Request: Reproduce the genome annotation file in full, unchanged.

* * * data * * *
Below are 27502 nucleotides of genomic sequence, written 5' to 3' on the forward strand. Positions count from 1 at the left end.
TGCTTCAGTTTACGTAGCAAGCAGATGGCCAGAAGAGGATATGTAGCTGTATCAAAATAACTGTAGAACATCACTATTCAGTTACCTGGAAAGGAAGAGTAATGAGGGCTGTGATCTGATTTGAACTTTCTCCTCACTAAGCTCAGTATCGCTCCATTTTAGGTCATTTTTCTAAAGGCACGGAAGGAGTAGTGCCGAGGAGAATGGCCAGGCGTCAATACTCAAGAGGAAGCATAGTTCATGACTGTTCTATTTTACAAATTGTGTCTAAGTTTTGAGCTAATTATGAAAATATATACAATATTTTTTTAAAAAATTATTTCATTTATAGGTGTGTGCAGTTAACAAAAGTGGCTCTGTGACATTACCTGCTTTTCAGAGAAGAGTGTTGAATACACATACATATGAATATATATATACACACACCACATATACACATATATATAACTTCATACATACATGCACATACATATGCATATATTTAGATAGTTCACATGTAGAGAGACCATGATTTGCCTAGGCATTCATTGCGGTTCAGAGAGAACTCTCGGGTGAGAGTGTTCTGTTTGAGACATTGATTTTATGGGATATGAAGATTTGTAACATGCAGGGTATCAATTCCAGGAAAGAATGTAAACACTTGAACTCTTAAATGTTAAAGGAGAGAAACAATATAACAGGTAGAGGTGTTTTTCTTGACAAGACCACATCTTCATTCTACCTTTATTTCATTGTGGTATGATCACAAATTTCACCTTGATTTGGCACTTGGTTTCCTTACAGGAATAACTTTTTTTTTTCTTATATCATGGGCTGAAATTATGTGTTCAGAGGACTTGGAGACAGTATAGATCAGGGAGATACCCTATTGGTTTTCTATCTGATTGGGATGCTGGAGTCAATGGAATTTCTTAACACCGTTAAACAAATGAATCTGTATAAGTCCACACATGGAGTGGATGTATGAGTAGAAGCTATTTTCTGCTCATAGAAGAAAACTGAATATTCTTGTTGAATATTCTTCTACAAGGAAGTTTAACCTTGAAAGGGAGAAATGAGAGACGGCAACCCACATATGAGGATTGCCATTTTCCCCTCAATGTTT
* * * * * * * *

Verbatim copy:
Below are 27502 nucleotides of genomic sequence, written 5' to 3' on the forward strand. Positions count from 1 at the left end.
TGCTTCAGTTTACGTAGCAAGCAGATGGCCAGAAGAGGATATGTAGCTGTATCAAAATAACTGTAGAACATCACTATTCAGTTACCTGGAAAGGAAGAGTAATGAGGGCTGTGATCTGATTTGAACTTTCTCCTCACTAAGCTCAGTATCGCTCCATTTTAGGTCATTTTTCTAAAGGCACGGAAGGAGTAGTGCCGAGGAGAATGGCCAGGCGTCAATACTCAAGAGGAAGCATAGTTCATGACTGTTCTATTTTACAAATTGTGTCTAAGTTTTGAGCTAATTATGAAAATATATACAATATTTTTTTAAAAAATTATTTCATTTATAGGTGTGTGCAGTTAACAAAAGTGGCTCTGTGACATTACCTGCTTTTCAGAGAAGAGTGTTGAATACACATACATATGAATATATATATACACACACCACATATACACATATATATAACTTCATACATACATGCACATACATATGCATATATTTAGATAGTTCACATGTAGAGAGACCATGATTTGCCTAGGCATTCATTGCGGTTCAGAGAGAACTCTCGGGTGAGAGTGTTCTGTTTGAGACATTGATTTTATGGGATATGAAGATTTGTAACATGCAGGGTATCAATTCCAGGAAAGAATGTAAACACTTGAACTCTTAAATGTTAAAGGAGAGAAACAATATAACAGGTAGAGGTGTTTTTCTTGACAAGACCACATCTTCATTCTACCTTTATTTCATTGTGGTATGATCACAAATTTCACCTTGATTTGGCACTTGGTTTCCTTACAGGAATAACTTTTTTTTTTCTTATATCATGGGCTGAAATTATGTGTTCAGAGGACTTGGAGACAGTATAGATCAGGGAGATACCCTATTGGTTTTCTATCTGATTGGGATGCTGGAGTCAATGGAATTTCTTAACACCGTTAAACAAATGAATCTGTATAAGTCCACACATGGAGTGGATGTATGAGTAGAAGCTATTTTCTGCTCATAGAAGAAAACTGAATATTCTTGTTGAATATTCTTCTACAAGGAAGTTTAACCTTGAAAGGGAGAAATGAGAGACGGCAACCCACATATGAGGATTGCCATTTTCCCCTCAATGTTT